A price analysis survey of the voice and data plans available from AT&T and T-Mobile demonstrates that T-Mobile wireless plans typically cost $15 to $50 less per month than comparable plans from AT&T. That finding supports anecdotal observations that T-Mobile is generally a lower-priced carrier than AT&T. It also validates concerns that T-Mobile subscribers eventually migrating to AT&T plans could pay more for service than they would have under a T-Mobile plan—and that T-Mobile’s departure from the wireless market would eliminate a relatively low-cost carrier as an option for consumers.
Here are just a couple of examples of AT&T’s price disparities with T-Mobile:

  • T-Mobile charges $50 per month for its basic 1,000-minute individual “Even More Talk” two-year contract plan, while AT&T charges $60 per month for its nearest equivalent Nation contract plan, which includes only 900 minutes. Adjusting for the difference in voice minutes, AT&T costs $16.67 more per month or $200 more per year for a comparable monthly allocation of minutes.
  • The more you buy, the bigger the price disparity. T-Mobile’s two-line 3,000-minute “Even More Talk + Text” (unlimited messaging) + 200MB data two-year contract plan for smart phones costs $140 per month. The closest AT&T “FamilyTalk Nation” plan costs $170 per month, after you add data and messaging to the base price, but delivers only 2,100 voice minutes. Adjusted for the 900-voice-minute shortchange, this AT&T plan costs $50 more per month or $600 more per year.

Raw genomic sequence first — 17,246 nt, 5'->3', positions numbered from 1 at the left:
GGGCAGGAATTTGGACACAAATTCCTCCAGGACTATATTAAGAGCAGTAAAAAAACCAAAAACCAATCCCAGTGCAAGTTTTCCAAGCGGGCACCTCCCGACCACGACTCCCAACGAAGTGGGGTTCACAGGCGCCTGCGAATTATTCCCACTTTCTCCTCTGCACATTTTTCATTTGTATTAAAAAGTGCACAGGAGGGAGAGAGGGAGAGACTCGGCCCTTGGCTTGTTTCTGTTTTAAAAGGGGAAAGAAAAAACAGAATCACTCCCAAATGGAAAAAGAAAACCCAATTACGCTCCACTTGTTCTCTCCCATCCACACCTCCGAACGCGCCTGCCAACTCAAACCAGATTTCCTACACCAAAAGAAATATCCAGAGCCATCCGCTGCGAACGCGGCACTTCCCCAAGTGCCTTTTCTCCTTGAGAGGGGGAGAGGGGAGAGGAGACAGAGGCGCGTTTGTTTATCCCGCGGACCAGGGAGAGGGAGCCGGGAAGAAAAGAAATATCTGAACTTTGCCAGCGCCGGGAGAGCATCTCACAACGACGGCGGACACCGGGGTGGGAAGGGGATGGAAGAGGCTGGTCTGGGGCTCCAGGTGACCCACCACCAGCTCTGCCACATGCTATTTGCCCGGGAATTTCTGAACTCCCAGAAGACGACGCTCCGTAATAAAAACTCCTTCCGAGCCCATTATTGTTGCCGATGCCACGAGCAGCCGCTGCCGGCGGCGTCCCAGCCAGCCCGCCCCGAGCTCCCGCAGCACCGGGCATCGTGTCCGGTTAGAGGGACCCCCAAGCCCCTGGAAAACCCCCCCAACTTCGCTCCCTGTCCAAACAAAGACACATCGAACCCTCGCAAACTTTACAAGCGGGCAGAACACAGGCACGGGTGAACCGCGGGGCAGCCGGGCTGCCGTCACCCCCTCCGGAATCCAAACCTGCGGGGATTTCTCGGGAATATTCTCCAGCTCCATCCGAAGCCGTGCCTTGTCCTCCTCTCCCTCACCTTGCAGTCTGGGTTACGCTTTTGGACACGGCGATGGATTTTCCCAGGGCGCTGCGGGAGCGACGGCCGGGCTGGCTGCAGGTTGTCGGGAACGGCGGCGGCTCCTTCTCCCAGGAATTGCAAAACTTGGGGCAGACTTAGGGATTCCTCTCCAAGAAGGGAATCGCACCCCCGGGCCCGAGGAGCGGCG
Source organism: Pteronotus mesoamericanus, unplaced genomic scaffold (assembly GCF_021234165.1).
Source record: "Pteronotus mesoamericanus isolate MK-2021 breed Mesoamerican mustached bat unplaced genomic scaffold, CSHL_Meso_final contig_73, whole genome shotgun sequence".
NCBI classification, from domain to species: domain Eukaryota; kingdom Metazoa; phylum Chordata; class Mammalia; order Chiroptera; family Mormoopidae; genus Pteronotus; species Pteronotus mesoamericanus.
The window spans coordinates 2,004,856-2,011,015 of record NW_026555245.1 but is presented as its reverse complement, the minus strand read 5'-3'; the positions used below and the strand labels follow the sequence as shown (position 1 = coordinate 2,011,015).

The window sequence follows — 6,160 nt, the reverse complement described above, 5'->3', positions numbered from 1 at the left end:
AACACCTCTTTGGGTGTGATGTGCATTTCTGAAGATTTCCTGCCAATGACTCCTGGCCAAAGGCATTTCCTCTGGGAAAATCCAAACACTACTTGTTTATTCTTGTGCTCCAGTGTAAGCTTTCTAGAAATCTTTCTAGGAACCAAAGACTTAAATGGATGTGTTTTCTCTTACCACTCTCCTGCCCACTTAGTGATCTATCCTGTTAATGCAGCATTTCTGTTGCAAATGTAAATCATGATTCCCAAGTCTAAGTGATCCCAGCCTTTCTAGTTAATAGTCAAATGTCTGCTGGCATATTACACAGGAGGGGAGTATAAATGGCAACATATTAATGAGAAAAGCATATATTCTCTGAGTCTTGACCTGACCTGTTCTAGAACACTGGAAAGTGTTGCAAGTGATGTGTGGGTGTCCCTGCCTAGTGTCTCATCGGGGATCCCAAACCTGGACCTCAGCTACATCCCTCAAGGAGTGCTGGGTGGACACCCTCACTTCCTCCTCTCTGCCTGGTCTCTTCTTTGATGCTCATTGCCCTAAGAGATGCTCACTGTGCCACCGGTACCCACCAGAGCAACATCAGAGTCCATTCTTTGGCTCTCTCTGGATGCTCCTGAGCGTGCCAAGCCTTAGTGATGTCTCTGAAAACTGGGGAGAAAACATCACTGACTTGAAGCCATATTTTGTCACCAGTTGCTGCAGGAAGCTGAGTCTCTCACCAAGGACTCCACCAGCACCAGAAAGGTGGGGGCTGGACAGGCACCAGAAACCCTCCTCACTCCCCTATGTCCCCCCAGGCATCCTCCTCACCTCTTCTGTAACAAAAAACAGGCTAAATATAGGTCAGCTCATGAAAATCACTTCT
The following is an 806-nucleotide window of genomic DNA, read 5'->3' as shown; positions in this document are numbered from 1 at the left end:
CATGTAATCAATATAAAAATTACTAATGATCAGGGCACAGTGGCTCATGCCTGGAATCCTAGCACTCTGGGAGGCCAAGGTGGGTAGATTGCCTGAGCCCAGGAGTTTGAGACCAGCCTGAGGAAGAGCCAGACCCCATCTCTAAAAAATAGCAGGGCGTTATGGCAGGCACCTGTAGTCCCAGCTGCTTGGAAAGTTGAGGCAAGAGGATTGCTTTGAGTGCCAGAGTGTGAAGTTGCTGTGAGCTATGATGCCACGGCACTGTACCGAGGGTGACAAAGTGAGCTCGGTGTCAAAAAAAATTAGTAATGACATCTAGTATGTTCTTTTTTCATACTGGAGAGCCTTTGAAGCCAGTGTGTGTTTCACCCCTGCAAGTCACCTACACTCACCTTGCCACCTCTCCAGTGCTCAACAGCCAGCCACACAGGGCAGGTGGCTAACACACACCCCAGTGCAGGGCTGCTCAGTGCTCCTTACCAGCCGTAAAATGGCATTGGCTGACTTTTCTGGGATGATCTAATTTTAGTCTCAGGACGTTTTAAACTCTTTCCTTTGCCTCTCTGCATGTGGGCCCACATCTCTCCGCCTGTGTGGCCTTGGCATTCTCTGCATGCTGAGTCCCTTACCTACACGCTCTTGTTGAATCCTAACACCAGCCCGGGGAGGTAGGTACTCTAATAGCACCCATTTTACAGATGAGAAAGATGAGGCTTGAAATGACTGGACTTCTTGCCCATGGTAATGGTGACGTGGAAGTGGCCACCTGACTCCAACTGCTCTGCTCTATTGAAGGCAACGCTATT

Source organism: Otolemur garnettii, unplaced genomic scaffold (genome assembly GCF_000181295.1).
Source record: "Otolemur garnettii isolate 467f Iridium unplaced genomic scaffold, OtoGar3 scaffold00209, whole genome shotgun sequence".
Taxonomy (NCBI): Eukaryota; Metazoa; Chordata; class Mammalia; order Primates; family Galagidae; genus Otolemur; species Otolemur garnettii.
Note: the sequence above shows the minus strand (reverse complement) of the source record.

In addition, consumers surveyed by Consumer Reports are consistently less satisfied with the service they get from AT&T than T-Mobile.
Those findings, based on the responses of more than 50,000 Consumer Reports.org subscribers surveyed last fall, suggest the proposed merger of the two carriers would be a setback to T-Mobile customers were it to lead to service that more resembles AT&T’s servie than T-Mobile’s service.
Specifically, the survey results showed:

  • Though ranked lower than Verizon and Sprint, T-Mobile was still meaningfully better than AT&T at providing service with a contract plan. AT&T got lower marks than T-Mobile on almost every attribute respondents rated, save for problems with texting, where it was comparable with T-Mobile.
  • The gap between AT&T and T-Mobile was larger still for service without a contract, via so-called “prepaid” plans. There, T-Mobile was more satisfying overall than Verizon, Virgin, and AT&T (with its Go Phone prepaid brand). Only Tracfone and Consumer Cellular ranked higher than T-Mobile’s “prepaid” service.
  • City by city, for both contract and no-contract service, T-Mobile was meaningfully more satisfying than AT&T in 20 of the 21 cities in which there was sufficient data to rate both carriers. T-Mobile also had notably fewer problems with dropped calls than AT&T.

We urge you to take this important information into account as Congress, the Justice Department and the Federal Communications Commission consider the proposed merger.
Respectfully Submitted,
Parul P. Desai
Policy Counsel
Media contacts: David Butler or Kara Kelber, 202-462-6262